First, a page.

It starts off with a competent but forgeatable piece of fiction featuring Ginawa, with sidebars repeating part ofthe Introduction's Glossary, which in my opinion makes it even more expendable, and the disclaimer that Rokugan is not Japan.
I suspect I'm going to have a lot of fun with that disclaimer...
After the fiction snipet begins the Gaijin's Guide To Rokugan proper, in narrative format starting with the creation myth.
The initial part of the myth is clearly identifiable from chinese and japanese creation myths but with the twist of the Three Sins, that forms the basis of Nothing's origin for those familiar with it.
It's also simplified in that Amatersu and Onnotangu directly replace Izanagi and Izanami. Nevertheless, so far, it seems closer to the Japanese myths than the more recent retellings.
It begins to differ significantly with the introduction of the Naga, and, more importantly, with the introduction of the
|Young Fu Leng|
Incidentally there is a nice illustration of the celestial family on page 18.
If you ever wondered what Fu Leng looked like as a kid, search no more. Ain't he a cute little tyke?
At this point we start moving from creation myth into historical narrative, with brief overviews of the clans being given as well on geography.
Incidentally, Shinsei is awesome. Check page 20 if you don't believe me.
The next big section of the guide is on culture. The celestial order is explained, with the different castes detailed.
Now, I have a problem with the Rokugani caste system, because their cosmogony doesn't doesn't really justify how strict it is, same as the blood taboo. It's one of those things were the designers changed one element of the source material without really thinking on how it would affect those that stayed the same. I can think on ways to reconcile these discrepancies, but it's still a sore spot.
Women's roles are also discussed. In this edition there is a stricter definition of roles comparing with later edition, altough not as strict as the inspiring societies usually were. I tend to prefer it this way, but again it is a place where the changes in mythology can justify it going either way. I tend to deal with this in family by family basis. I do have an extreme distaste of the marriage customs as they were lifted wholesale from japanese culture and are very hard to reconcile with Rokugani history.
After women's role the lifes of samurai and farmers are detailed. There isn't much to point out here, but it is a good place to note on how effectively the sidebars are used, at least in this chapter, always full of small cultural detais.
Then we have on of the favourite subjects of L5R, the economy. It's actually not too bad, just very incomplete and unusually focused on carpenters...
The food section is other that it isn't as restricitve as I remember. It could have done with better editing and I had to smile when they say that milk is more valuable than the cattle's milk (let's just say that if Rokugani are human, or even merely mammals, there is a high probability they are lactose intolerant as adults), but there are some allowances for the eating of meat by samurai.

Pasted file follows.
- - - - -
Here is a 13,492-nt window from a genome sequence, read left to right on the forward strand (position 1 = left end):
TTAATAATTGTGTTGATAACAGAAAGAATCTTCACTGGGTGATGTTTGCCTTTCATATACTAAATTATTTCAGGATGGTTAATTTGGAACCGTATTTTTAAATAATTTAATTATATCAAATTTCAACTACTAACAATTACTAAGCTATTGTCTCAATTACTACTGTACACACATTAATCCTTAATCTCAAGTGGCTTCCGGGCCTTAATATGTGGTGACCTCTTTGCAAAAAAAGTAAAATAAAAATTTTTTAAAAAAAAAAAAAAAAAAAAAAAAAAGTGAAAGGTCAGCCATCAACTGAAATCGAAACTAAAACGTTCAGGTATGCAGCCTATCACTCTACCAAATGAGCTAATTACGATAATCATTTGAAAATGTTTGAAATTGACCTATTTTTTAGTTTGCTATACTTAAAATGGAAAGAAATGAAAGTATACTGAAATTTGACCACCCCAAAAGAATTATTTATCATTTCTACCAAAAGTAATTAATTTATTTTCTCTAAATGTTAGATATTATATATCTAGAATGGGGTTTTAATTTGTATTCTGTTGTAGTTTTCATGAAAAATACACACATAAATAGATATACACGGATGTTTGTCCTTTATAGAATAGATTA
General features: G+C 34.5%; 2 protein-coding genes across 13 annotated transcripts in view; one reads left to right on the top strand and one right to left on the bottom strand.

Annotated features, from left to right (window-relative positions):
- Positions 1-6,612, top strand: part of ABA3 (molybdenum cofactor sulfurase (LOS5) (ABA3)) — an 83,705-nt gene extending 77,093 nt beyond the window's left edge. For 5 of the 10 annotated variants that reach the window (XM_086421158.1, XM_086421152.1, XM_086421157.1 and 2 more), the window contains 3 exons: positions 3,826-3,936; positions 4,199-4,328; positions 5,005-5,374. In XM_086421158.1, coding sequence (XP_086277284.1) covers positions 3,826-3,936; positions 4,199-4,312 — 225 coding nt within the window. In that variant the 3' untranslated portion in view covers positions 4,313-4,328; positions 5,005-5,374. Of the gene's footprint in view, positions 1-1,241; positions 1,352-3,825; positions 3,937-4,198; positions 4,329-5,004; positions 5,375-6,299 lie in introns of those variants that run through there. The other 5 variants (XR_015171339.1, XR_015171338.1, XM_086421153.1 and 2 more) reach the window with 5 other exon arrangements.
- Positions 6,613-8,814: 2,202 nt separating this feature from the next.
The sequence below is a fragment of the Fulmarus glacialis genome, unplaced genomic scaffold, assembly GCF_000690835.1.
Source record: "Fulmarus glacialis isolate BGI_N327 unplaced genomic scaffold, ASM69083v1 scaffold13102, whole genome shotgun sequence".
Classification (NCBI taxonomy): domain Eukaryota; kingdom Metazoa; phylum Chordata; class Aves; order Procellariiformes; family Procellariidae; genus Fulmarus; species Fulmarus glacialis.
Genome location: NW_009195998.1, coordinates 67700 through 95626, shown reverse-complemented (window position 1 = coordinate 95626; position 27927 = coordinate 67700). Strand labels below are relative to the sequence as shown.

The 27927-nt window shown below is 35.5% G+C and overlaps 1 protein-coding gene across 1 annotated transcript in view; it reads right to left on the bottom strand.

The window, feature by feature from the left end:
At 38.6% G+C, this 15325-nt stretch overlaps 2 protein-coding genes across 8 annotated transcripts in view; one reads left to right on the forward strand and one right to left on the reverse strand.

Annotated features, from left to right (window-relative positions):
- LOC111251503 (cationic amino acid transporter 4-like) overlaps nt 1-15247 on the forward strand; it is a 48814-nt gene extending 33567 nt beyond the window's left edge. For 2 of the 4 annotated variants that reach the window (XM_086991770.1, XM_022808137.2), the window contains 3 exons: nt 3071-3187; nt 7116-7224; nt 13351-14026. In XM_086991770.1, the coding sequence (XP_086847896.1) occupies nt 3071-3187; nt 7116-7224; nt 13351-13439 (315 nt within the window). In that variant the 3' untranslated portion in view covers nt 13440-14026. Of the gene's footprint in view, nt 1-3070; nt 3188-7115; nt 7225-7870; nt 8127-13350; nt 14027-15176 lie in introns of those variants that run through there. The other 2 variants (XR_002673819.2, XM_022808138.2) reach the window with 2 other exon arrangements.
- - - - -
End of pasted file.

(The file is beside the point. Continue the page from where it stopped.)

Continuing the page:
Considering Rokugan is far more landlocked than Japan, and that some of the cultural taboos against eating meat don't make sense in this context, this allowance should be bigger, but it is stil better than I remember.
Clothing and housing are up next, and here I find something I've been missing in newer editions of L5R, or other RPGs, and hadn't even noticed. Art that isn't character or action oriented. I understand why AEG took to recycling card art, it makes sense, but for the CCG it's usually important that the art be dynamic and/or character focused, and I've noticed that many RPGs have had their art focusing on characters and actions, maybe in attempt to establish some kind iempathy/dentification with the prospective player, which is all fine and well. However, I think this come at the price of leaving the setting "shrouded in mist" so to speak. The black and white drawing of houses, castles and people in this section lead me to imediately imagine busy streets full of peaple and rows of houses.
Those pictures helped the setting come alive.
This leads us to the Bushido section.
Now the Code of Bushido as the Rokugani know it was not defined at this time. That happened either with the first travelogue, or with Way of the Lion whichever was published first. Here we have something which shows more of the societal effect than scriptured dogma.
I suppose either way is ok, and they aren't mutually exclusive,but since Rokugan's brand of bushido seems to have been largely lifted from Tokugawa's household code it's a times... "iffy".
I particularly like how Sincerity and On are treated here which put's it in stark contrast with the later assertion about Rokugani judicial system that it is completely testimony based. None of that silliness here.
So far this has been a breeze to read through, but I've already hit two facepalm moments. One was a bit on sword etiquette on how katana are kept in the obi blade down so that the saya does not dull the blade. The other, more problematic, in my opinion, was the revenge section, which highlights the anachonism stew approach L5R takes. Again it is not something that can't be reconciled, but it was clear that the writer wanted to include the revenge theme in the setting, but didn't want give carte blanch to the potential abuses that might lead.
By the end of the chapter we have additional information on the political and justice system, including how much magistrates should earn. I was quite surprised to find an Imperial Magistrate should have a stipend of 2-4000 Koku, and a clan magistrate should have a stipend of 700-2000 Koku. Also it's mentioned of karo actively leaving their lord due to lack of reward.
The last section of the chapter is a quick rundown of the game system. Personally I think this should have been part of the Introductory section.